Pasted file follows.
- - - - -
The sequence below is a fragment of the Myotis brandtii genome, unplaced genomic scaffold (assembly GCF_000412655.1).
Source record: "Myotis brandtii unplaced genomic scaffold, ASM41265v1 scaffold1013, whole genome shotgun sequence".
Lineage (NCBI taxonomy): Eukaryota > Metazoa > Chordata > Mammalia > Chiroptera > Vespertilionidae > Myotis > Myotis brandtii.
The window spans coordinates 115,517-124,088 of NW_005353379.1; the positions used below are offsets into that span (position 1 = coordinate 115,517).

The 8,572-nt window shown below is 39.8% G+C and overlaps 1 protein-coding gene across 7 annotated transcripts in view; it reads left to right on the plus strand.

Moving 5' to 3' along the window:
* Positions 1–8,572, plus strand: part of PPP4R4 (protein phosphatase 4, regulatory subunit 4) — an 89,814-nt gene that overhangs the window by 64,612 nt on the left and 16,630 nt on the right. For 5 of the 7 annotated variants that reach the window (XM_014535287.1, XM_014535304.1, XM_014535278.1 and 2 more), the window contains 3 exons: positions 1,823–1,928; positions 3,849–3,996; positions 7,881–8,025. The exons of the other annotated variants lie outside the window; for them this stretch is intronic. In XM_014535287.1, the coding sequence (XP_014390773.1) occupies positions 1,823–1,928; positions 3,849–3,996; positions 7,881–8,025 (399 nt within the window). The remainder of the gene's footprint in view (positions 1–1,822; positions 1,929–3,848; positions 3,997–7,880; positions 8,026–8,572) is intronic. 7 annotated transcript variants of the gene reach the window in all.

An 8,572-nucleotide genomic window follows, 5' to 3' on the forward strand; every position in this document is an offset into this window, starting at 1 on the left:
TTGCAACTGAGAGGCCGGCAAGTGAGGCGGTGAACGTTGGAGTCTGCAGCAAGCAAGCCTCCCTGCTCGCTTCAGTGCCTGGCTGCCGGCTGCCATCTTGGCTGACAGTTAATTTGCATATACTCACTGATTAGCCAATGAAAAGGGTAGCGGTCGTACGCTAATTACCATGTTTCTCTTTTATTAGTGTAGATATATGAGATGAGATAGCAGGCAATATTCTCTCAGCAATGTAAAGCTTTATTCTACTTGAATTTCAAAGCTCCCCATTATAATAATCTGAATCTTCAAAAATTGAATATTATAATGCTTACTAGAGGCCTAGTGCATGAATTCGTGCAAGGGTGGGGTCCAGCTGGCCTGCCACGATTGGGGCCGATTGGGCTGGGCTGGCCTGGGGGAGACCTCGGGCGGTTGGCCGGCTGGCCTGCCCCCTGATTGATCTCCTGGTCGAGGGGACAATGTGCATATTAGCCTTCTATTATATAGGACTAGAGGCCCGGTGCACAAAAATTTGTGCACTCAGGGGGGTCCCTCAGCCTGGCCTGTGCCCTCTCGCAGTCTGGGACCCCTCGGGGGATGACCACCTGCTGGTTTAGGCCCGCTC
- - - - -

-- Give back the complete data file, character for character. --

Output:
The sequence below is a fragment of the Myotis brandtii genome, unplaced genomic scaffold (assembly GCF_000412655.1).
Source record: "Myotis brandtii unplaced genomic scaffold, ASM41265v1 scaffold1013, whole genome shotgun sequence".
Lineage (NCBI taxonomy): Eukaryota > Metazoa > Chordata > Mammalia > Chiroptera > Vespertilionidae > Myotis > Myotis brandtii.
The window spans coordinates 115,517-124,088 of NW_005353379.1; the positions used below are offsets into that span (position 1 = coordinate 115,517).

The 8,572-nt window shown below is 39.8% G+C and overlaps 1 protein-coding gene across 7 annotated transcripts in view; it reads left to right on the plus strand.

Moving 5' to 3' along the window:
* Positions 1–8,572, plus strand: part of PPP4R4 (protein phosphatase 4, regulatory subunit 4) — an 89,814-nt gene that overhangs the window by 64,612 nt on the left and 16,630 nt on the right. For 5 of the 7 annotated variants that reach the window (XM_014535287.1, XM_014535304.1, XM_014535278.1 and 2 more), the window contains 3 exons: positions 1,823–1,928; positions 3,849–3,996; positions 7,881–8,025. The exons of the other annotated variants lie outside the window; for them this stretch is intronic. In XM_014535287.1, the coding sequence (XP_014390773.1) occupies positions 1,823–1,928; positions 3,849–3,996; positions 7,881–8,025 (399 nt within the window). The remainder of the gene's footprint in view (positions 1–1,822; positions 1,929–3,848; positions 3,997–7,880; positions 8,026–8,572) is intronic. 7 annotated transcript variants of the gene reach the window in all.

An 8,572-nucleotide genomic window follows, 5' to 3' on the forward strand; every position in this document is an offset into this window, starting at 1 on the left:
TTGCAACTGAGAGGCCGGCAAGTGAGGCGGTGAACGTTGGAGTCTGCAGCAAGCAAGCCTCCCTGCTCGCTTCAGTGCCTGGCTGCCGGCTGCCATCTTGGCTGACAGTTAATTTGCATATACTCACTGATTAGCCAATGAAAAGGGTAGCGGTCGTACGCTAATTACCATGTTTCTCTTTTATTAGTGTAGATATATGAGATGAGATAGCAGGCAATATTCTCTCAGCAATGTAAAGCTTTATTCTACTTGAATTTCAAAGCTCCCCATTATAATAATCTGAATCTTCAAAAATTGAATATTATAATGCTTACTAGAGGCCTAGTGCATGAATTCGTGCAAGGGTGGGGTCCAGCTGGCCTGCCACGATTGGGGCCGATTGGGCTGGGCTGGCCTGGGGGAGACCTCGGGCGGTTGGCCGGCTGGCCTGCCCCCTGATTGATCTCCTGGTCGAGGGGACAATGTGCATATTAGCCTTCTATTATATAGGACTAGAGGCCCGGTGCACAAAAATTTGTGCACTCAGGGGGGTCCCTCAGCCTGGCCTGTGCCCTCTCGCAGTCTGGGACCCCTCGGGGGATGACCACCTGCTGGTTTAGGCCCGCTC